ISLAMABAD - Pakistan’s public debt has increased to Rs42.745 trillion by December 2021 mainly due to the currency depreciation and interest payment.

According to the latest report of ministry of finance, the country’s public debt was recorded at Rs42.745 trillion by December 2021 as compared to Rs37.465 trillion by the end of December 2020. The breakup of overall public debt showed that domestic debt was recorded at Rs26.747 trillion and external debt at Rs15.998 trillion. Meanwhile, the government’s debt was recorded at 38.377 trillion.

The report showed that country’s public debt has enhanced by Rs2.885 trillion in just six months period (from July 2021 to December 2021). The debt has increased due to interest payment, which stood at Rs1.453 trillion, and currency depreciation that cost Rs1.509 trillion in six months of the current fiscal year.

The government has retired/repaid portion of Treasury Bills amounting to Rs 1.0 trillion which led to reduction of short-term maturities in-line with government’s commitment to reduce its gross financing needs; the government repaid Rs 569 billion against SBP debt. Cumulative debt retirement to SBP stood at Rs 1.7 trillion from July 2019 to December 2021. Within domestic debt, government relied on long-term domestic debt securities for financing of its fiscal deficit and repayment of domestic maturities.

Debt increased due to currency depreciation and interest payment

Meanwhile, within external debt, inflows from multilateral and bilateral development partners remained major sources of funding. In addition, Pakistan re-entered the international capital markets and successfully raised USD 1 billion in July 2021 through multi-tranche tap issuance of 5-, 10- and 30-year Eurobonds. These bonds were issued at premium. Meanwhile, the government had repaid USD 1.0 billion against maturing International Sukuks in October 2021; and government utilized IMF allocated SDR equivalent to Rs 475 billion to support its budgetary operations.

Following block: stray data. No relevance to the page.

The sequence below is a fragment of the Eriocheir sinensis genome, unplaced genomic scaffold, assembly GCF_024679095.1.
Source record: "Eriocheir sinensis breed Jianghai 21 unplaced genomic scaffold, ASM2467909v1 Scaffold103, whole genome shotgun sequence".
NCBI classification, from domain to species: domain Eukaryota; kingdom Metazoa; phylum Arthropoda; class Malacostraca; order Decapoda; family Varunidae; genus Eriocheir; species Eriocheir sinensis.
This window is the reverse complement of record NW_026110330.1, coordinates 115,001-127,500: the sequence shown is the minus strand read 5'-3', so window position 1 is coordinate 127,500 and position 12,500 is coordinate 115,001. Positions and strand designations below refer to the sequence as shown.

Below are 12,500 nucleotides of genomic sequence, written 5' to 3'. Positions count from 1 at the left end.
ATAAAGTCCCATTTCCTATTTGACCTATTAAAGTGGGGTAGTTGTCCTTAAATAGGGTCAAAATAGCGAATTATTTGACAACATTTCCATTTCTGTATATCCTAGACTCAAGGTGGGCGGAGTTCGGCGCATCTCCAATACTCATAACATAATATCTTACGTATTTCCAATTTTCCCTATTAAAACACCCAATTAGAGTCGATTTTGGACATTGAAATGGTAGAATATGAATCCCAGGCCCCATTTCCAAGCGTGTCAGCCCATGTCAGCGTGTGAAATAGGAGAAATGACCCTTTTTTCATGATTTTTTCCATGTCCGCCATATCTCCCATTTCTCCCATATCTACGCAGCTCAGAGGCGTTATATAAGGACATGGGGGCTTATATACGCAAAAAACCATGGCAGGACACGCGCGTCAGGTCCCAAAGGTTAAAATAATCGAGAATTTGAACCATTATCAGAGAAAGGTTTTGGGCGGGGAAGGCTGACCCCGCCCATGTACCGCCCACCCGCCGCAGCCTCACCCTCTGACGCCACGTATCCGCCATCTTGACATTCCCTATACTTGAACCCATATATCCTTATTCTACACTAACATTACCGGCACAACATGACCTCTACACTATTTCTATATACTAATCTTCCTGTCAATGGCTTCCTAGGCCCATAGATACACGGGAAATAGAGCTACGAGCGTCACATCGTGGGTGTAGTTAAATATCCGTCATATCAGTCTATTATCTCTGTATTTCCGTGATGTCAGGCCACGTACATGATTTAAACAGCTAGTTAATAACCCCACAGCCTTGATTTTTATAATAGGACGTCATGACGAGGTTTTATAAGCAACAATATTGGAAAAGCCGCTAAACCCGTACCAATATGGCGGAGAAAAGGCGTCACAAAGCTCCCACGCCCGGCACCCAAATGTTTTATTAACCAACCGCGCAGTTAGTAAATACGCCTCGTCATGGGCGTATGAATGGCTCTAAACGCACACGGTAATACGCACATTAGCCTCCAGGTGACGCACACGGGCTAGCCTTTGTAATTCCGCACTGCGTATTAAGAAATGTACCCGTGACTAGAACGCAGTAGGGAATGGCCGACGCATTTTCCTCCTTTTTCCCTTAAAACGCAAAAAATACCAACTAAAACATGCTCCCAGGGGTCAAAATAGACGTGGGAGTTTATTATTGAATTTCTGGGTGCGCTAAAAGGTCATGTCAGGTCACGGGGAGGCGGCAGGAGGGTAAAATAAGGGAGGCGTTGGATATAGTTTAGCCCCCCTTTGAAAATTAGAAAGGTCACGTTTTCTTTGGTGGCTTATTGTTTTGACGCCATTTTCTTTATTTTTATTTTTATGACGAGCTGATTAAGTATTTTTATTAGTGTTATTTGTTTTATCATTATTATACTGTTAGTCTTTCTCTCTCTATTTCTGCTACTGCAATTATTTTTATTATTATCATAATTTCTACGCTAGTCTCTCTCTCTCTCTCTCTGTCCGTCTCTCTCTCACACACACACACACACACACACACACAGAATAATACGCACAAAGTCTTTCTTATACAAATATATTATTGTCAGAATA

External debt was recorded at $90.6 billion at end-December 2021. Pakistan’s external debt is derived from four key sources, with around 47 percent coming from multilateral loans, 31 percent from bilateral loans, 14 percent from commercial loans and 9 percent from Eurobonds/Sukuk at end December 2021. Although borrowing from commercial sources has relatively increased during the last few years, multilateral and bilateral sources still cumulatively constitute 78 percent of external public debt portfolio as of end December 2021.

The breakup showed of $90.6 billion showed that Pakistan has borrowed $83.9 billion from the government external debt and $6.732 billion from the International Monetary Fund (IMF). In government external debt, the debt of Paris Club stood at $10.146 billion, - multilateral $34.634 billion, other bilateral $17.929 billion, - Euro/Sukuk global bonds $7.8 billion, commercial loans $10.218 billion and Naya Pakistan Certificates $1.414 billion.